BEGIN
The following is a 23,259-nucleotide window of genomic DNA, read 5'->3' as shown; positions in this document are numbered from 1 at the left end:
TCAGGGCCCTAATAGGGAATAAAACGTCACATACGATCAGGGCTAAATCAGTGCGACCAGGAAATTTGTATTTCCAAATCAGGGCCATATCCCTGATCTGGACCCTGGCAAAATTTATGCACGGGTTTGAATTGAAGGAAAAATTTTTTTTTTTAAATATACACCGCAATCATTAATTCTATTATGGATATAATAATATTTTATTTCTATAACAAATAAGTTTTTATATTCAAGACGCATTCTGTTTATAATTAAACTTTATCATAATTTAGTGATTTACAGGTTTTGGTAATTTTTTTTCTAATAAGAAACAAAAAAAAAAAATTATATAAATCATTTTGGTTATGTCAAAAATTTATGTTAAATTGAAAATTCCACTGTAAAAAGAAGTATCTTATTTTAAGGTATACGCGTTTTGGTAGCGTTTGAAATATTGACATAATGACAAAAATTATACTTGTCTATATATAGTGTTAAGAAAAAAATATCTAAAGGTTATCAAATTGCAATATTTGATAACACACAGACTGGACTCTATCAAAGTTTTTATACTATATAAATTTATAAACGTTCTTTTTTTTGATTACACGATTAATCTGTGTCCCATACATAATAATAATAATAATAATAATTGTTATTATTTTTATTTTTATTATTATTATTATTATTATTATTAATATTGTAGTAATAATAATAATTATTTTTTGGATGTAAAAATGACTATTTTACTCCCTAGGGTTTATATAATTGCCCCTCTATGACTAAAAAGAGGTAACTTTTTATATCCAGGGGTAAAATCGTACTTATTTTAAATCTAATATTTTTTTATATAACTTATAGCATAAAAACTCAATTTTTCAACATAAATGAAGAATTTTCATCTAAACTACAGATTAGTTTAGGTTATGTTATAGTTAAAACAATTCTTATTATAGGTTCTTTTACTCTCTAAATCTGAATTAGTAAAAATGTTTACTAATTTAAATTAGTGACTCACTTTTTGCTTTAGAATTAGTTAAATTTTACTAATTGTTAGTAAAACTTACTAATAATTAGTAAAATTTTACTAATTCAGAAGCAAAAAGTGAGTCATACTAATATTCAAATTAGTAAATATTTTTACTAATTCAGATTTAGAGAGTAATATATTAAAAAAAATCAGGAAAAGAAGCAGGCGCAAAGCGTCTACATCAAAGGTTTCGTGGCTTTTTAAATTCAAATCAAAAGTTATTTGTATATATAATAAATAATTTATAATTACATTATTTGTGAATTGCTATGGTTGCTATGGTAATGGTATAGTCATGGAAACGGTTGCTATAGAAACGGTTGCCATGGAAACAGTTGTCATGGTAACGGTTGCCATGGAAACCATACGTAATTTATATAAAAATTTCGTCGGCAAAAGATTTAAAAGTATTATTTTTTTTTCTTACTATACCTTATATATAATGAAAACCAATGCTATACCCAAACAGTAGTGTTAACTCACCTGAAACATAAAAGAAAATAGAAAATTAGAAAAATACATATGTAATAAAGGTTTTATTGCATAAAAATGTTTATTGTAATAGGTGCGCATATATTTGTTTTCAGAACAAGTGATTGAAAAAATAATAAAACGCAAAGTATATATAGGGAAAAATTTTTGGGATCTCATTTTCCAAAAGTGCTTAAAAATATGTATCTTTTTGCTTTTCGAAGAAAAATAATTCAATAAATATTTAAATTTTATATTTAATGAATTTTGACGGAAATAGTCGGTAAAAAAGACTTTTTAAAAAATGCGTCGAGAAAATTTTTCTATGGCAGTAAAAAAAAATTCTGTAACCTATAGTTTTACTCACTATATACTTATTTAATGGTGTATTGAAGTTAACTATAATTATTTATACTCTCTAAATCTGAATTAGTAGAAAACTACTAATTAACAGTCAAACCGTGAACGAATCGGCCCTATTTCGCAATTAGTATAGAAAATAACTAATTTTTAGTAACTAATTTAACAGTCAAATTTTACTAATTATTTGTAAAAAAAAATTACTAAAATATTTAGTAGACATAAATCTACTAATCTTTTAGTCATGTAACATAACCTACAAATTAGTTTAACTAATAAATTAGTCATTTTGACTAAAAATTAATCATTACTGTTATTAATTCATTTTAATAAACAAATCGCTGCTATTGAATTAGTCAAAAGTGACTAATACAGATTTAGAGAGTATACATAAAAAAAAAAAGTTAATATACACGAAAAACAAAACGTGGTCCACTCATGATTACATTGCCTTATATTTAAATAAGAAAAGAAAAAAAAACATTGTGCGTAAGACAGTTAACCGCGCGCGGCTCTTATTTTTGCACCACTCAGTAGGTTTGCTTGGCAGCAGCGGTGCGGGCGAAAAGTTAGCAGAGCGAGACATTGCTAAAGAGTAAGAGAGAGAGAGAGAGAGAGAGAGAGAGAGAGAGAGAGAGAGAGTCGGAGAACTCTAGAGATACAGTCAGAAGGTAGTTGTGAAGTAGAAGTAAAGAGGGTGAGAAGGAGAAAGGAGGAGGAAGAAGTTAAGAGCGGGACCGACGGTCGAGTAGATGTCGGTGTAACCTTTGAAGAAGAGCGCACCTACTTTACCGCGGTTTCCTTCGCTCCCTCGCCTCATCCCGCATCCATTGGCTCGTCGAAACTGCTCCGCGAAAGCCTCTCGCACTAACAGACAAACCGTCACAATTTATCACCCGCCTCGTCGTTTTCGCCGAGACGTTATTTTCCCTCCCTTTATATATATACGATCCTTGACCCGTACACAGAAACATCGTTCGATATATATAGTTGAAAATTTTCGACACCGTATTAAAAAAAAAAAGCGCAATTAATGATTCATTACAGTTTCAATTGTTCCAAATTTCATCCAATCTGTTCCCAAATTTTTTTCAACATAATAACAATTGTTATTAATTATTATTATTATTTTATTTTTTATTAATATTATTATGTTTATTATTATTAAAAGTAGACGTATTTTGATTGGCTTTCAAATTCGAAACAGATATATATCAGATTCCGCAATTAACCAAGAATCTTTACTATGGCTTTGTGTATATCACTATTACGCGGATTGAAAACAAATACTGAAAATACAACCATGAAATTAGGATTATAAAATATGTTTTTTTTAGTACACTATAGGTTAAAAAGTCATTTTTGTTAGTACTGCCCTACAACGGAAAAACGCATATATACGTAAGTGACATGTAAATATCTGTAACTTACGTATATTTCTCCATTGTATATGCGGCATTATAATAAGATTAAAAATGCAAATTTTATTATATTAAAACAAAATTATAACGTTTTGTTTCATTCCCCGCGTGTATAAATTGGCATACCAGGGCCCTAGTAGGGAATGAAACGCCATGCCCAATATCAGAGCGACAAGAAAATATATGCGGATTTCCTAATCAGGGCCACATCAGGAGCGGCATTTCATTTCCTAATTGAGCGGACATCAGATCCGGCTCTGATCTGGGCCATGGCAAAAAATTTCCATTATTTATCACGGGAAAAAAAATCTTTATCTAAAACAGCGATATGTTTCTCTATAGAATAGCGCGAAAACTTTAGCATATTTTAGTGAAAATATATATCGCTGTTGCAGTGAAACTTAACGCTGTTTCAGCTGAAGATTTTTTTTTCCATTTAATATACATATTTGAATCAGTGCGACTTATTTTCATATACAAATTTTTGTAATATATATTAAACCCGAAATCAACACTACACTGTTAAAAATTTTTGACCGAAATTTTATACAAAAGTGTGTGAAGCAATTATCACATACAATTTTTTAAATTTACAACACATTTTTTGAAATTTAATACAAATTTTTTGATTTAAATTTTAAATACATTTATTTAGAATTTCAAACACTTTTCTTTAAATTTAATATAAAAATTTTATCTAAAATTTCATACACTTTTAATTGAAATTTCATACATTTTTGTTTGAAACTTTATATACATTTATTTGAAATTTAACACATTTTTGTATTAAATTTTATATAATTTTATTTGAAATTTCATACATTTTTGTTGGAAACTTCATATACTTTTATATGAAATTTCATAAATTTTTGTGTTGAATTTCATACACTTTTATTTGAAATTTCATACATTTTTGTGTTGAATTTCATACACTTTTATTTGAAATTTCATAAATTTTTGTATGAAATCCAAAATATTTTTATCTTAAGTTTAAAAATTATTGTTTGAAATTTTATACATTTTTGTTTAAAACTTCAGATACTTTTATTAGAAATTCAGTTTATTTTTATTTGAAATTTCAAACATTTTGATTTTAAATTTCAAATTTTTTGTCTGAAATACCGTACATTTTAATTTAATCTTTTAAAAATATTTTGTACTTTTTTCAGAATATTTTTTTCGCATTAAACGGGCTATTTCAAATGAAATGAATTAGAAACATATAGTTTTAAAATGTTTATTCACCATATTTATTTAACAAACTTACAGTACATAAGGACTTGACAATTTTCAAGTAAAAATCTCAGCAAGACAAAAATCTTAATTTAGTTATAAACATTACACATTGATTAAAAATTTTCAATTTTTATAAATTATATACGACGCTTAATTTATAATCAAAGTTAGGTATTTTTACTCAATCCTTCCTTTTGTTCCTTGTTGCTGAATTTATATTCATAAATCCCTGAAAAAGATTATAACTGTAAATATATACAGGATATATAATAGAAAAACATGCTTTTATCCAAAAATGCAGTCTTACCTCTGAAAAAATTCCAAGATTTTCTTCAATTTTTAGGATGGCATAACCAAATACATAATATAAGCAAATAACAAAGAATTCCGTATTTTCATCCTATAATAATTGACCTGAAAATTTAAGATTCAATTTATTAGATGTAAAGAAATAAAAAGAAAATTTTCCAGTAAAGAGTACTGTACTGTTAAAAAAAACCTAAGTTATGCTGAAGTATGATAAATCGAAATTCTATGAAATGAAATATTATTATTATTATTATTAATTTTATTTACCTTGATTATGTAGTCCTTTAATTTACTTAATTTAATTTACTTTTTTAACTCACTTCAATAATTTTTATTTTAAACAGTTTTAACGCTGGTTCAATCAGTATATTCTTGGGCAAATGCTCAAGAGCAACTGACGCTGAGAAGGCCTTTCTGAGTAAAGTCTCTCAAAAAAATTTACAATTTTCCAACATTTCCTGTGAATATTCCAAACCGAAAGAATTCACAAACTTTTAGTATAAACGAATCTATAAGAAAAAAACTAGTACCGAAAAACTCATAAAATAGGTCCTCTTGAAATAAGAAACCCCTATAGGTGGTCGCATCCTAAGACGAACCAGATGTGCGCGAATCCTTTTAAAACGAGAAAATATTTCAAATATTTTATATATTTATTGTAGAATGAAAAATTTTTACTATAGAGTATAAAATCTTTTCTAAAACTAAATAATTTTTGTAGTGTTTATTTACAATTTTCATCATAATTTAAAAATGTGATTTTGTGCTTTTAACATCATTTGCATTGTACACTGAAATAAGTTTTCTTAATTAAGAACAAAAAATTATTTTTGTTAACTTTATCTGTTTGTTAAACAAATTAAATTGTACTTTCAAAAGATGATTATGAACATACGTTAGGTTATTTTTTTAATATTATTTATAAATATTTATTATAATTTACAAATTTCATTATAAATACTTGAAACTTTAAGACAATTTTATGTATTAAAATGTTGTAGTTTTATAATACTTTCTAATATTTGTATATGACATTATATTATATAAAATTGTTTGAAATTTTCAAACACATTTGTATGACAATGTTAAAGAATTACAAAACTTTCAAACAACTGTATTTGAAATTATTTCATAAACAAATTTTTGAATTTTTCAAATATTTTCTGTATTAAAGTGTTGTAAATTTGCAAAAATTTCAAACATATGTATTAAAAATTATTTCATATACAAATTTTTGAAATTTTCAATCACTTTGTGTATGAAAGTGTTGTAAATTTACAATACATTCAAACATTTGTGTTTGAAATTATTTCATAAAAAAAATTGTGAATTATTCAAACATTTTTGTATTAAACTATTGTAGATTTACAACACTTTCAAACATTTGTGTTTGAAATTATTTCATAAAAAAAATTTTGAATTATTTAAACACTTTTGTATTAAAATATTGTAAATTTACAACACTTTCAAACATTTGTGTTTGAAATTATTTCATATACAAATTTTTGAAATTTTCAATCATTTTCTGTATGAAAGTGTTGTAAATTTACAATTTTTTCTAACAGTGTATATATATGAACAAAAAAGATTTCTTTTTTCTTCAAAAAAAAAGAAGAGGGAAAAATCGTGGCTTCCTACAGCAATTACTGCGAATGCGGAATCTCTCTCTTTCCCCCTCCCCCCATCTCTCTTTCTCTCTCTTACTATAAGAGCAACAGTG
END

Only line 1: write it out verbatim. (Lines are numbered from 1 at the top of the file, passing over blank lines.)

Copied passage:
The following is a 23,259-nucleotide window of genomic DNA, read 5'->3' as shown; positions in this document are numbered from 1 at the left end: